Nearly 500 crashes prompt safety changes on U.S. Highway 54

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JEFFERSON CITY — A 100-mile stretch of U.S Highway 54 from Mexico to Camdenton will undergo safety changes after a MoDOT audit of the area, which saw nearly 500 crashes in the past five years. 

Three types of accidents were identified in the audit: wrong way, curve and cross-median.

MoDOT Central District Engineer David Silvester said putting up additional road signs would help prevent more wrong-way crashes. 

"We're talking about 'Do Not Enter' and 'Wrong Way' signs. We're going to look to put these up with our own forces, and we're going to put them at intersections, at interchanges, and on shoulders," Silvester said. 

Even though nine of 10 wrong-way crashes, causing 11 fatalities, were a result of impaired drivers, Silvester said additional signs could be useful.

"I believe that anything we do to stop any driver that may not be under impairment, or perhaps the person that is under impairment that this might actually get some of their attention," Silvester said. 

Sgt. Scott White of the Missouri State Highway Patrol said it is difficult to control how people drive, even with  warning signs. 

"We cannot engineer driver inattention, speeding, or driving too fast for the road conditions out of every curve, ramp, or long stretch of highway," White said.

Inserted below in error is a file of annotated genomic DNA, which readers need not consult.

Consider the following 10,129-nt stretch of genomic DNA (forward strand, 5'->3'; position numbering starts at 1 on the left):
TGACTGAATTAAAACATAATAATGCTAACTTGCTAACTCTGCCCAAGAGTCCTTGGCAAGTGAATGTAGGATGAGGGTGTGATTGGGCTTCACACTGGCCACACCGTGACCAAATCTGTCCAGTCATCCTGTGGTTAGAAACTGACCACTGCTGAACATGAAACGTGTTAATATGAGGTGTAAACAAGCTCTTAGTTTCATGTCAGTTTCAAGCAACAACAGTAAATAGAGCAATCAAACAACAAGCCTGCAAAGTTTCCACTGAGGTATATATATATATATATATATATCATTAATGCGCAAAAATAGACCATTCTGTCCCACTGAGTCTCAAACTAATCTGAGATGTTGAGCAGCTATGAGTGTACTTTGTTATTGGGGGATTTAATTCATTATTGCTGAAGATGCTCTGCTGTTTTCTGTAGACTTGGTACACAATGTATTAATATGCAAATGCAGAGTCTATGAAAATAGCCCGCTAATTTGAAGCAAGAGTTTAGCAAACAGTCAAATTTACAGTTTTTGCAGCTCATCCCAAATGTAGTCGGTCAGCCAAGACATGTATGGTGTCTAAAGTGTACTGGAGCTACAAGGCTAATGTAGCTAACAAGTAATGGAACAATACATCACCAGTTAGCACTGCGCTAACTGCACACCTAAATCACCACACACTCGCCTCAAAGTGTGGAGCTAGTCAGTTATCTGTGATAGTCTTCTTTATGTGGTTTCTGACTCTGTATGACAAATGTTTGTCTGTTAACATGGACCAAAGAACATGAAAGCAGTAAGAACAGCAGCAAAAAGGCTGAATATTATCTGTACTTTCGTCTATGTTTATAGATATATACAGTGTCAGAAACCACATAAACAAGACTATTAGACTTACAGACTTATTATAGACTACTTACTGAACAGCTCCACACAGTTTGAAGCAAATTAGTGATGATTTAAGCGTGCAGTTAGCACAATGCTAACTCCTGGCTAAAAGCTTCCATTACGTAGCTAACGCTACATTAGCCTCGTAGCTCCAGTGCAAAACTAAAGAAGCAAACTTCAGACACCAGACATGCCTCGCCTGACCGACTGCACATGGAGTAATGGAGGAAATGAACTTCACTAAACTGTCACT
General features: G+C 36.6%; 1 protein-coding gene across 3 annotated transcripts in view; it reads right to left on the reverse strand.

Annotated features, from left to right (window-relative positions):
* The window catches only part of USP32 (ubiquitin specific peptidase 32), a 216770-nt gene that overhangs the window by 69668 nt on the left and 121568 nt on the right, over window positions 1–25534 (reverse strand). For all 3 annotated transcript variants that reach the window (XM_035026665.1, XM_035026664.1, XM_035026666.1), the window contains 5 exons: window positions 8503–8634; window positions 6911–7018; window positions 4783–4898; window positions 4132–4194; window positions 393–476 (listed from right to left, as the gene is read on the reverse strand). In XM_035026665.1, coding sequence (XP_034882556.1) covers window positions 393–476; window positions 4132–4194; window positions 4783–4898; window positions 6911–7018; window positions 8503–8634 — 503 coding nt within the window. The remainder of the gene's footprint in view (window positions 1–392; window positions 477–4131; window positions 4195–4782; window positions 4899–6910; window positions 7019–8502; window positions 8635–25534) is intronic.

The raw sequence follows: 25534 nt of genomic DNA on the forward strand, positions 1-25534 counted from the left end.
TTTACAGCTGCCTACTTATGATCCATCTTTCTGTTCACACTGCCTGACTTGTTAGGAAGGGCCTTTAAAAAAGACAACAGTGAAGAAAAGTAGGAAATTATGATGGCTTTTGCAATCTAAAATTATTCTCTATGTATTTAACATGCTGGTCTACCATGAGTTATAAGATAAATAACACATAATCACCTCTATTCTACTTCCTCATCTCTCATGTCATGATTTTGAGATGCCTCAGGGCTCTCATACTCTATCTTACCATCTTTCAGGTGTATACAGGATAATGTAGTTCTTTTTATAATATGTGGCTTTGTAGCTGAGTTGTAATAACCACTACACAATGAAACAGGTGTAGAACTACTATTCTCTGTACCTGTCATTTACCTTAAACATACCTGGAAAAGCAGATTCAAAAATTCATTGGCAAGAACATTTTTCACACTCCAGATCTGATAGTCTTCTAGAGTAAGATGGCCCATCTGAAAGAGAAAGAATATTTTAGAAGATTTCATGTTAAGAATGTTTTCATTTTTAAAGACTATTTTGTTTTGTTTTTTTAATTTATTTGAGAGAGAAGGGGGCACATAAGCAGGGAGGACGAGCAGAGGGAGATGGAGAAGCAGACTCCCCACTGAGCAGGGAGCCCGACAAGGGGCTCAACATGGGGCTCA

He said it is ultimately up to drivers to stay safe on the roads.

"Simply put: we need the driver's help. The only 100 percent survivable traffic crash is the one that never happens," White said. 

The audit's proposed solution for crashes along curves is to add more signs ahead of sharp curves as well as add high-friction surface treatment to seven high-risk curves. 

Silvester said high-friction surface treatment on several other Missouri roads has reduced out-of-control crashes by 90 percent. 

For cross-median crashes, the audit proposes installing guard cables in separate areas on U.S. Highway 54.

"We identified the guard-cable areas along the corridor, and because of the expanse and expense of guard cables, we're going to divide this up into three areas," Silvester said. 

The three areas include: from Jefferson City to Kingdom City, from Osage Beach to Camdenton and from Jefferson City to Osage Beach.

Silvester said guard cables cost $125,000 per mile, but he was not sure exactly how much the state would need in order to install the cables on the three stretches that were identified as problematic.

The timeline for when these changes will start being implemented depends on whether or not MoDOT determines it can fund the work itself or if it needs to hire a contractor to help with the work. 

[Editor's note: the stretch of road has been changed from "Jefferson City to Camdenton" to "Mexico to Camdenton"]